About the blog: What Things Are Made Of


The United States relies on imports for dozens of commodities in everyday use. Often enough, that reliance is 100%. In this book I aim to provide awareness of the hidden geology and mineralogy behind common things, and to develop an appreciation for the global resource distribution that underpins our society. While concerns about oil import reliance are in the news every day, our needs for other minerals are comparable and are typically unknown even to technologically aware Americans.

Tuesday, January 31, 2012

Mineral production up in 2011

To the extent that mineral production reflects the economy, it looks like things were improving in 2011. The US Geological Survey released its 2012 Mineral Commodities Summaries, covering 2011, and most metals show significant increase in value.

Gold and copper are usually the leading metals by value produced in the US. In 2008, thanks to low gold prices, the copper industry yielded ore worth half again the value of gold: $9.4 billion vs. $6.7 billion for gold. Copper depends sensitively on the building industry, and with the recession in 2009, its value fell to $6.2 billion while gold held relatively steady at $6.4 billion.

In 2010, the copper business was worth $8.4 billion and gold was at $8.9 billion, but with continuing increases in gold’s price, in 2011 gold was valued at $12.2 billion, surpassing copper’s record value of $10 billion.

Other 2011 commodity business values include iron ore at $6 billion (triple the 2009-2010 amount) and the titanium dioxide industry, at $3.8 billion, surpassing its 2008 rate of $3.7 billion for the first time.

The most valuable non-fuel mineral commodity produced in the U.S. has been crushed stone, holding steady in 2009-2011 at $11 billion, more valuable than gold, copper, or any other metal, but gold took the lead in 2011 for the first time in recent years.

Despite the surge in value for gold produced in the U.S., the nation went from a net exporter of gold to a net importer in 2010-2011, with about 38% of consumption imported. Much of this was raw ore for processing. Copper imports have been fairly steady for the past 5 years at about one-third of total consumption (35% of our copper was imported in 2011).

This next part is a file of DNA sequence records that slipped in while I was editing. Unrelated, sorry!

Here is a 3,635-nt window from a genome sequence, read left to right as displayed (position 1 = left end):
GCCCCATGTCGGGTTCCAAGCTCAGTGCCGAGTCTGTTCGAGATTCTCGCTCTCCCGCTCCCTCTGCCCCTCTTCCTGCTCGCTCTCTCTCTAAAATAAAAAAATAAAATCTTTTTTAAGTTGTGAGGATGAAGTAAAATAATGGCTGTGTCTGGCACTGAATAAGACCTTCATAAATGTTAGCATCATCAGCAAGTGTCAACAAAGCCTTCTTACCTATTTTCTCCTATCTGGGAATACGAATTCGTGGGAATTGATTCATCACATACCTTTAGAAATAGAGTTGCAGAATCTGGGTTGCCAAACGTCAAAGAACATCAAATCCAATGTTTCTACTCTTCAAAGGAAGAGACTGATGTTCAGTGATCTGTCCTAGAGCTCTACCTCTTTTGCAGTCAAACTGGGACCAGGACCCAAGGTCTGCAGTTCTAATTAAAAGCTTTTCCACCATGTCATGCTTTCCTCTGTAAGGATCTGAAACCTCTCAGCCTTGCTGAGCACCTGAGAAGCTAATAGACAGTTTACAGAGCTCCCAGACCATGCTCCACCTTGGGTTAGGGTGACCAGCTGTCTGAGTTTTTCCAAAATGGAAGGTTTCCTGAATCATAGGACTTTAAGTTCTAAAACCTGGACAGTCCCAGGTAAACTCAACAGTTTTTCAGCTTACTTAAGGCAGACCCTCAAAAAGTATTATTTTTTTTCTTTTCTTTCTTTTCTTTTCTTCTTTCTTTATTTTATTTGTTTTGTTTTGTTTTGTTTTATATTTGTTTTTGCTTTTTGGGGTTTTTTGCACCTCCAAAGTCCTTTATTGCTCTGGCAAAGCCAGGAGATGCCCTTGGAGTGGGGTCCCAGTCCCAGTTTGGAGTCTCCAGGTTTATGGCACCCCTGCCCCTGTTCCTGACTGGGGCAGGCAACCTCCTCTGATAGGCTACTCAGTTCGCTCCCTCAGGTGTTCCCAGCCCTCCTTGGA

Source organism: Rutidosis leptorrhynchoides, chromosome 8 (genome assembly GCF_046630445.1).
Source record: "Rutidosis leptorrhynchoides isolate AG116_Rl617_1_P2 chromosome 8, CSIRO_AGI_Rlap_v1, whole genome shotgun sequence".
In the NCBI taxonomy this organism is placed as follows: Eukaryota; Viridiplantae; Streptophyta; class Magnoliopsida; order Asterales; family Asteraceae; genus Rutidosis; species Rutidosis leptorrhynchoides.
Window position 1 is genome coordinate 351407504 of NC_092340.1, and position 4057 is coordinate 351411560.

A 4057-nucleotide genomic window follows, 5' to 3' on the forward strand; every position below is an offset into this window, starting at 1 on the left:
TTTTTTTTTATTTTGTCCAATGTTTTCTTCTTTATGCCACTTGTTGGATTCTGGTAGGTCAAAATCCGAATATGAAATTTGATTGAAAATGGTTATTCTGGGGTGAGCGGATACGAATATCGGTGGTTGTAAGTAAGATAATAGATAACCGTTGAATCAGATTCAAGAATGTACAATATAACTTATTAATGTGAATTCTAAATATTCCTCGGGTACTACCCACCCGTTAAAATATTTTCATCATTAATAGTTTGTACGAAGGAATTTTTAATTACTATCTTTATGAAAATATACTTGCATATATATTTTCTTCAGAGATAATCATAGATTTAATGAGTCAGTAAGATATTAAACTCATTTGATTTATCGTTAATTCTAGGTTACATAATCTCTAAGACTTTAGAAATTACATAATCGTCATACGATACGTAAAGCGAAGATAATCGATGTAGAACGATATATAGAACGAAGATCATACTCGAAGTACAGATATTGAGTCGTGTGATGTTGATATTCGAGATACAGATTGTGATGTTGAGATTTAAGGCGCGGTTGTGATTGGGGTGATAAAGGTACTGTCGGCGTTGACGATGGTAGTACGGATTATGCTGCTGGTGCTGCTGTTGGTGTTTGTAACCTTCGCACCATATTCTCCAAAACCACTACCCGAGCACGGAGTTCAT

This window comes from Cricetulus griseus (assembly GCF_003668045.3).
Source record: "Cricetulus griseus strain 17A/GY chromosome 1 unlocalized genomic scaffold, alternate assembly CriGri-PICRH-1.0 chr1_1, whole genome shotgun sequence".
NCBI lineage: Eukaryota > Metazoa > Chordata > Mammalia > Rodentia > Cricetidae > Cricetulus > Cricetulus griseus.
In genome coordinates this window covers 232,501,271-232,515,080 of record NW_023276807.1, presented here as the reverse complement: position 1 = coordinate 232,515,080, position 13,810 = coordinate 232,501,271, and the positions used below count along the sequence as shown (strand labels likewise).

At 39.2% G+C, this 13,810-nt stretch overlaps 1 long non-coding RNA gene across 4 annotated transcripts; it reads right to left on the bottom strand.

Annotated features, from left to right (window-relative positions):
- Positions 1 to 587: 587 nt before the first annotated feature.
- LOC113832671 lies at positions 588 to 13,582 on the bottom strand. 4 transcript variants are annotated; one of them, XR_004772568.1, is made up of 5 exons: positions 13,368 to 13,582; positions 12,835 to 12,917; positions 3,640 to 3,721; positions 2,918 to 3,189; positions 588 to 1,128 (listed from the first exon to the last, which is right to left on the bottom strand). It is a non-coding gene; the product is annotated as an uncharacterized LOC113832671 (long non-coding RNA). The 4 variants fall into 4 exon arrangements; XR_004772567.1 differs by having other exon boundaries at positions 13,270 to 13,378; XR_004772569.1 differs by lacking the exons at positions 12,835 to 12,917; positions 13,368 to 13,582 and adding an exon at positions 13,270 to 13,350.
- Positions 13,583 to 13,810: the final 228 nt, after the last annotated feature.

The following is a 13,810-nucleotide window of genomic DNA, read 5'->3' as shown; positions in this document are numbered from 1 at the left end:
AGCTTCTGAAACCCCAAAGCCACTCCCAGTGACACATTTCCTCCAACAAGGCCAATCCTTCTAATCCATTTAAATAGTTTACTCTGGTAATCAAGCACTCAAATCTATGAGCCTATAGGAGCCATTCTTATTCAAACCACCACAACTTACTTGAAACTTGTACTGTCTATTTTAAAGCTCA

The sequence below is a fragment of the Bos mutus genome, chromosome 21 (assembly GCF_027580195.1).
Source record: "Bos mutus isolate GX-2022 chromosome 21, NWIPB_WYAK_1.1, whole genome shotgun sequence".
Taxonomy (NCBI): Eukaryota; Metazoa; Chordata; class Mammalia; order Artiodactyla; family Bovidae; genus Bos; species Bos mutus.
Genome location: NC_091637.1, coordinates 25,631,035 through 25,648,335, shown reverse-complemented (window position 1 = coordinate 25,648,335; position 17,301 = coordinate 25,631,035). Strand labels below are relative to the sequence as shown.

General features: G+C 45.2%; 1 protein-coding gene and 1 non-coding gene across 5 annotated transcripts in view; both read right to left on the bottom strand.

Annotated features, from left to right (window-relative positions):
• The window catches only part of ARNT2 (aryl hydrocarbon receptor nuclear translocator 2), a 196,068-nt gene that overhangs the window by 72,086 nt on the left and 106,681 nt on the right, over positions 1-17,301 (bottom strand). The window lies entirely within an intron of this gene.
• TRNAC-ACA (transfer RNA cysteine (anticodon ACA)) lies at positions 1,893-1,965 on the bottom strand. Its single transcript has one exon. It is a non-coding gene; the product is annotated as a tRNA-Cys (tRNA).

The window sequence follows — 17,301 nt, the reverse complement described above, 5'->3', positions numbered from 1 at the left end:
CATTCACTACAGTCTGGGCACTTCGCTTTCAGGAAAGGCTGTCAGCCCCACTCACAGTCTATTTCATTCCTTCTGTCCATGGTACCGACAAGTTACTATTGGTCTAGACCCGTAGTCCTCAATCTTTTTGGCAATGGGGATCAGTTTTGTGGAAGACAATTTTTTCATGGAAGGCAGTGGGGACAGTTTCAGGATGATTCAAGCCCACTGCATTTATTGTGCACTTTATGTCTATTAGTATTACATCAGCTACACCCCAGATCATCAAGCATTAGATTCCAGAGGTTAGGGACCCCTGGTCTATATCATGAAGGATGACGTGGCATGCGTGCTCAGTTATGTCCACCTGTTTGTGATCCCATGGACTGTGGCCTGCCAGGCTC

Tuesday, January 17, 2012

Tin surging

Cassiterides, north of Iberia--presumed source of early tin.
There’s quite a lot about tin in my book—it’s found on at least 10 pages, and in things as diverse as toothpaste and type metal. There have been some recent changes in some of the salient facts about tin.

Whether or not there’s a recession, according to information cited in this Bloomberg article, we’re about to see nearly 2 billion new cell phones a year. Combine that with more flat-screen TVs and computers, digital cameras, and other electronics, and consumption of tin (mostly for solder) is surging. In my book I quote recent USGS reports that 28% of all the tin used goes to electronics. The Bloomberg article indicates that that value is now more than 50%.

No more than a gram of tin per cell phone, but multiply it by two billion and it all adds up. Production increases (estimated at 0.6% for 2012) are not keeping up with demand increases, and the price of tin could climb in 2012 from around $9-$10 per pound in 2010 to as much as $13 per pound. And consumption is projected to exceed supply by more than 10,000 tons in 2012.

Where does the US get its tin? Apart from recycling and processing scrap, the US imports all its tin. There has been no primary mine production of tin in the US since 1993. Principal suppliers are Peru (more than half our imported tin), Bolivia, China, and Indonesia. China produces almost half the world’s tin, and Indonesia is #2 with almost one-fourth. In addition to electronics, there's tin in your car, in cans and containers (including glass and plastic ones--organotins reduce scratching in plastic), and in toothpaste (stannous fluoride -- stannum is Latin for tin, whose chemical symbol is Sn).

The map here shows an early map of Europe with the Cassiterides, imaginary islands that the Greeks thought to be the source of Phoenician tin. In reality, the tin came from Cornwall, in southwestern Britain. Cassiterite, tin oxide, is the primary ore of tin.

Public domain image from Wikipedia.

Tuesday, January 3, 2012

Soliciting input

Obviously I haven't posted here in a while; I've been focused on a new book project unrelated to the topics of What Things Are Made Of. It's a book in The History Press' "Lost" series about buildings gone from Butte, Montana: information and blog here.

For What Things Are Made Of (this blog) I'm asking for input from readers: What would you like to see here? Either reply in the comments here, or send me an email at rigibson@earthlink.net with questions or ideas that you'd like to see addressed. Anything within the realm of resources - minerals, coal, oil, etc. - is fair game: geology, distribution, imports, uses, etc.

Thanks for your help and support.